219th Aviation Company (Reconnaissance) US Army badge : Yvonne Barrett, Australian civilian entertainer South Vietnam

Units
Place Asia: Vietnam, South Vietnam
Accession Number REL44769
Collection type Heraldry
Object type Badge
Physical description Enamel, Metal
Maker Unknown
Date made c 1965-1968
Conflict Vietnam, 1962-1975
Description

Enamelled circular metal badge featuring an armed flying Cessna O-1 'Bird Dog' liaison and observation aircraft with the words 'COMBAT SURVEILLANCE / 219th' above and below the aircraft. Under the left wing of the O-1 are a pair of rockets and on the tail of the aircraft are the letters 'TH'. The aircraft features black paint on top of the cowling immediately in front of the cockpit, with yellow and green markings on the fuselage. The undersurfaces of the aircraft are medium blue. The badge has a dark blue enamelled background representing the sky. At the bottom of the badge is a pair of US Army pilot wings. The back of the badge has a pair of vertically aligned pins.

History / Summary

This item was presented to Yvonne Barrett during one of her two tours of Vietnam.

Yvonne Frances Barrett, born 1946, was an Australian performer and resident of Braybrook, Victoria. By the age of ten she was already appearing in pantomimes and TV dance shows in Melbourne, as well as stage shows such as 'The Sound Of Music' and 'Carnival'. When she spoke to the 'Australian Women's Weekly' in July 1964, she expressed a keenness to develop herself as a musical-comedy star. Barrett became a regular on TV's Go! Show and signed to Go! Records, achieving chart success in 1965-66 with singles such as 'You're the One' and 'Send her Away.'
Barrett undertook two tours of Vietnam as an entertainer. Her first tour was also the first to be sponsored by the Australian Government, designed to provide Christmas entertainment for Australian troops in Vietnam and Thailand. The group chosen included entertainer and celebrity Tommy Hanlon Junior, singer/guitarist Ian Turpie, and fellow Go! Show singer Pat Carroll. It was inspired by a successful tour conducted at their own expense by Lucky Starr and the Rajahs.

As this was the first official tour of its type to Vietnam, the group was accompanied by liaison officer Lieutenant Colonel E D Hirst (RAA) from Army Headquarters Canberra, whose job it was to also assess the success of the venture. He delivered a 17 page report on the organisation, the selection of artists, medical and security arrangements and an assessment of the performances (see file AWM98, R66/1/3/3). The approach adopted by Hirst set the pattern for future tours by entertainers.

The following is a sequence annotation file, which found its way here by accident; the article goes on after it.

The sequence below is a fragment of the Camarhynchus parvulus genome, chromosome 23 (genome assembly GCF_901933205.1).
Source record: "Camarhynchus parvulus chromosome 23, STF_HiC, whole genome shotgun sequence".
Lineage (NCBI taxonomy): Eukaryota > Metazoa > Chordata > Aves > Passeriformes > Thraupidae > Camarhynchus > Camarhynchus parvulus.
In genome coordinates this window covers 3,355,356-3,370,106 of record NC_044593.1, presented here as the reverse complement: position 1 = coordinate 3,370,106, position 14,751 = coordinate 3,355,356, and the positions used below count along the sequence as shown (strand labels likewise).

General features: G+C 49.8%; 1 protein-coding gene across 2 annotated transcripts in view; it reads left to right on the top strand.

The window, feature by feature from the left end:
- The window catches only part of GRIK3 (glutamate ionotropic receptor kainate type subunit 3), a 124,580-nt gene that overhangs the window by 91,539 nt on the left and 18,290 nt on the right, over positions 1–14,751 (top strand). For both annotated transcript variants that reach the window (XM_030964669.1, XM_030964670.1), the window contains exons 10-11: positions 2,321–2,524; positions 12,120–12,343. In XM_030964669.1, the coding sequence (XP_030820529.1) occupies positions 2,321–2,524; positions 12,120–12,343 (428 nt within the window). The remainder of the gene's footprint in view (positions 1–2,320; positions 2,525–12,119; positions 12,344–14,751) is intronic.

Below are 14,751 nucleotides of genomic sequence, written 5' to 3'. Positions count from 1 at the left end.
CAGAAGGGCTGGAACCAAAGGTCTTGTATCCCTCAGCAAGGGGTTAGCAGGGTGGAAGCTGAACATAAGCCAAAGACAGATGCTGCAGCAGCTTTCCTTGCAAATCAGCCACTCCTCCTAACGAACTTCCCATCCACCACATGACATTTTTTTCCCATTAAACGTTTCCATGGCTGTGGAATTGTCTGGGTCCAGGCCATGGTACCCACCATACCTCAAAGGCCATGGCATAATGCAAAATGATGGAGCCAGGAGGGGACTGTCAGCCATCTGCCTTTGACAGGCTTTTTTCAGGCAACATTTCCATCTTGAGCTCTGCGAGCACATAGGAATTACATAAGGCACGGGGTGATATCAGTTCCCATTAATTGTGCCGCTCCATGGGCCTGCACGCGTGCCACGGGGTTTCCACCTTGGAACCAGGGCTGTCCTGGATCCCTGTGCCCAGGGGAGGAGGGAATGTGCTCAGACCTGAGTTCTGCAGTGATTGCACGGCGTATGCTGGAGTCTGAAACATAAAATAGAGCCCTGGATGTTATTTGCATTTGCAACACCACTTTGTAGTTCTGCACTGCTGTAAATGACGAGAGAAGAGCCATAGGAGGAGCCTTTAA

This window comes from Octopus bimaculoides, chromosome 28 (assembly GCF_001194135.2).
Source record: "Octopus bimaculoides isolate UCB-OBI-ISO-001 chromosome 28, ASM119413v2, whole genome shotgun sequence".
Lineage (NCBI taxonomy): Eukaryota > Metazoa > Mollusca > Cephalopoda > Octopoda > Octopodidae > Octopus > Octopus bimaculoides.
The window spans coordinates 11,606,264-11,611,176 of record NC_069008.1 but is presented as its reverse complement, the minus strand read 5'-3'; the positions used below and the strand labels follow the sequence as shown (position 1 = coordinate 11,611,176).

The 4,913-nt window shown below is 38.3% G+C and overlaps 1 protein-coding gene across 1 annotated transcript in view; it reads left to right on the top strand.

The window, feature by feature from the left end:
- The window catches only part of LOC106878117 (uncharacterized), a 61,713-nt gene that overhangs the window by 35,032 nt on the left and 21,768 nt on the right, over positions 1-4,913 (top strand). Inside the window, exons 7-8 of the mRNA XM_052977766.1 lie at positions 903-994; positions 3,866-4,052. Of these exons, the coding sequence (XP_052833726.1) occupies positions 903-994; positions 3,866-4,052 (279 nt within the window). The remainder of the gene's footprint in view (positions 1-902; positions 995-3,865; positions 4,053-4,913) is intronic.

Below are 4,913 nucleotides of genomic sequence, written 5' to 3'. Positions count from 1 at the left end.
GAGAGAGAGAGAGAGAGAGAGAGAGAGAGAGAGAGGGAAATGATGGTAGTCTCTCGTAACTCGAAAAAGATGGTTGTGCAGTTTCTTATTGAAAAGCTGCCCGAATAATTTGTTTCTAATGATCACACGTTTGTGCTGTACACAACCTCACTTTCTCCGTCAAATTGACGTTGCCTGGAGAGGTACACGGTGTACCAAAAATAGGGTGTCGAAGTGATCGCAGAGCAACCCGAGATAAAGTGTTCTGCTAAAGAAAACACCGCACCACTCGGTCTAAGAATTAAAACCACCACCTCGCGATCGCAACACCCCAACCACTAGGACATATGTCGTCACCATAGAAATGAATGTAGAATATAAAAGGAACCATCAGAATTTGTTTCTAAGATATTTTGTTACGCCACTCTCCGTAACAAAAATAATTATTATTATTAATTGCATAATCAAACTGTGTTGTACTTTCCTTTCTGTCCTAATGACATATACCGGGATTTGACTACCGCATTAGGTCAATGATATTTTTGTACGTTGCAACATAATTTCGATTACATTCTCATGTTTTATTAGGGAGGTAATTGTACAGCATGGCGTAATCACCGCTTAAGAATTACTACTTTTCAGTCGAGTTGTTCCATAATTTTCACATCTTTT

The group arrived in Saigon on 23 December 1965, and performed an average of two shows a day at twelve venues until 1 January. Their Christmas Show was for 1 Battalion, The Royal Australian Regiment, at Bien Hoa. They also gave three shows at the RAAF base at Ubon in Thailand before returning to Australia on 5 January. Hirst estimated that over 3,800 troops had attended in total. Hirst reported that the shows were 'a free flowing succession of acts which lasted for an hour and a quarter.' Hanlon's comedy act interspersed each act where, 'Barrett sang three songs in which she danced ... Carroll sang and danced ... Turpie sang numbers from the Beatles and Tommy Steele, and Hanlon and the girls sang numbers together' accompanied by Ian Turpie on guitar. After each show, the artists were photographed and 'posed with the soldiers and then visited in turn the solders', Sergeants' and Officers' Messes. This was appreciated by the troops and accepted willingly by the artists.'

During these post-performance sessions, and her subsequent tour in August 1968, Yvonne Barrett was presented with souvenirs from the servicemen she entertained and amassed quite a collection. This badge is one of those souvenirs.

Barrett continued on a successful music career until the 1980s, when she moved from Perth to Sydney. Here, in early September 1985, she met up with her enstranged husband, Hoang Van Truong, a Vietnam veteran, one evening; she was found dead in her unit the next morning. Truong was convicted of her murder.